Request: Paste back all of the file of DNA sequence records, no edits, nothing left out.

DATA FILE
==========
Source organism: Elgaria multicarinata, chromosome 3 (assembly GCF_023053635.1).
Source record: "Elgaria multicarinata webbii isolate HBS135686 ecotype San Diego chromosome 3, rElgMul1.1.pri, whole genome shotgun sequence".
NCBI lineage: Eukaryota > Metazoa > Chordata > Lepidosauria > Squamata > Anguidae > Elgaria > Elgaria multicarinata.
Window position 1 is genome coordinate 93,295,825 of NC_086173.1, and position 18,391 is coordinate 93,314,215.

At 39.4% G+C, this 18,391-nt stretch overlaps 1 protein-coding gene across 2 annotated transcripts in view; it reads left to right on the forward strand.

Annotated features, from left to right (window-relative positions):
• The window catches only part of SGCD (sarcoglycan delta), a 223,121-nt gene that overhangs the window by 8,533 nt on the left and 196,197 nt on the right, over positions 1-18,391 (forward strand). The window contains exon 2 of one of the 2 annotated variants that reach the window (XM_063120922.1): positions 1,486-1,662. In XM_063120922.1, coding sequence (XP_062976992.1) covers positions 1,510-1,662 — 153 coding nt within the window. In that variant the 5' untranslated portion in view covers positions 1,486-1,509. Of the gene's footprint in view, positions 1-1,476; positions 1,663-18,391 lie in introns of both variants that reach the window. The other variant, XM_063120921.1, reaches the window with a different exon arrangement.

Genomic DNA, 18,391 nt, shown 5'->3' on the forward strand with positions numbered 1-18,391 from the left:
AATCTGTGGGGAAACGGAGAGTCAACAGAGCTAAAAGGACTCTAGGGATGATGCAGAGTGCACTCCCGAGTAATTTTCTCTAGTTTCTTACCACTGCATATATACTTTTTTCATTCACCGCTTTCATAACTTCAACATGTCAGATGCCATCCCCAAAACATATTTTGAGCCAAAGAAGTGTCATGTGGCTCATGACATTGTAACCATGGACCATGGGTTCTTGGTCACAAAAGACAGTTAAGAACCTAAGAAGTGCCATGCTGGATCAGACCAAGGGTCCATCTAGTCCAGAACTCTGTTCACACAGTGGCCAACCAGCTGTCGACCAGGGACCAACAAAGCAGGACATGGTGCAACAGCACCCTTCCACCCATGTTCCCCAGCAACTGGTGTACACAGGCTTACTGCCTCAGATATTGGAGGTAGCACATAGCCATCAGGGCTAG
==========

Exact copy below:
Source organism: Elgaria multicarinata, chromosome 3 (assembly GCF_023053635.1).
Source record: "Elgaria multicarinata webbii isolate HBS135686 ecotype San Diego chromosome 3, rElgMul1.1.pri, whole genome shotgun sequence".
NCBI lineage: Eukaryota > Metazoa > Chordata > Lepidosauria > Squamata > Anguidae > Elgaria > Elgaria multicarinata.
Window position 1 is genome coordinate 93,295,825 of NC_086173.1, and position 18,391 is coordinate 93,314,215.

At 39.4% G+C, this 18,391-nt stretch overlaps 1 protein-coding gene across 2 annotated transcripts in view; it reads left to right on the forward strand.

Annotated features, from left to right (window-relative positions):
• The window catches only part of SGCD (sarcoglycan delta), a 223,121-nt gene that overhangs the window by 8,533 nt on the left and 196,197 nt on the right, over positions 1-18,391 (forward strand). The window contains exon 2 of one of the 2 annotated variants that reach the window (XM_063120922.1): positions 1,486-1,662. In XM_063120922.1, coding sequence (XP_062976992.1) covers positions 1,510-1,662 — 153 coding nt within the window. In that variant the 5' untranslated portion in view covers positions 1,486-1,509. Of the gene's footprint in view, positions 1-1,476; positions 1,663-18,391 lie in introns of both variants that reach the window. The other variant, XM_063120921.1, reaches the window with a different exon arrangement.

Genomic DNA, 18,391 nt, shown 5'->3' on the forward strand with positions numbered 1-18,391 from the left:
AATCTGTGGGGAAACGGAGAGTCAACAGAGCTAAAAGGACTCTAGGGATGATGCAGAGTGCACTCCCGAGTAATTTTCTCTAGTTTCTTACCACTGCATATATACTTTTTTCATTCACCGCTTTCATAACTTCAACATGTCAGATGCCATCCCCAAAACATATTTTGAGCCAAAGAAGTGTCATGTGGCTCATGACATTGTAACCATGGACCATGGGTTCTTGGTCACAAAAGACAGTTAAGAACCTAAGAAGTGCCATGCTGGATCAGACCAAGGGTCCATCTAGTCCAGAACTCTGTTCACACAGTGGCCAACCAGCTGTCGACCAGGGACCAACAAAGCAGGACATGGTGCAACAGCACCCTTCCACCCATGTTCCCCAGCAACTGGTGTACACAGGCTTACTGCCTCAGATATTGGAGGTAGCACATAGCCATCAGGGCTAG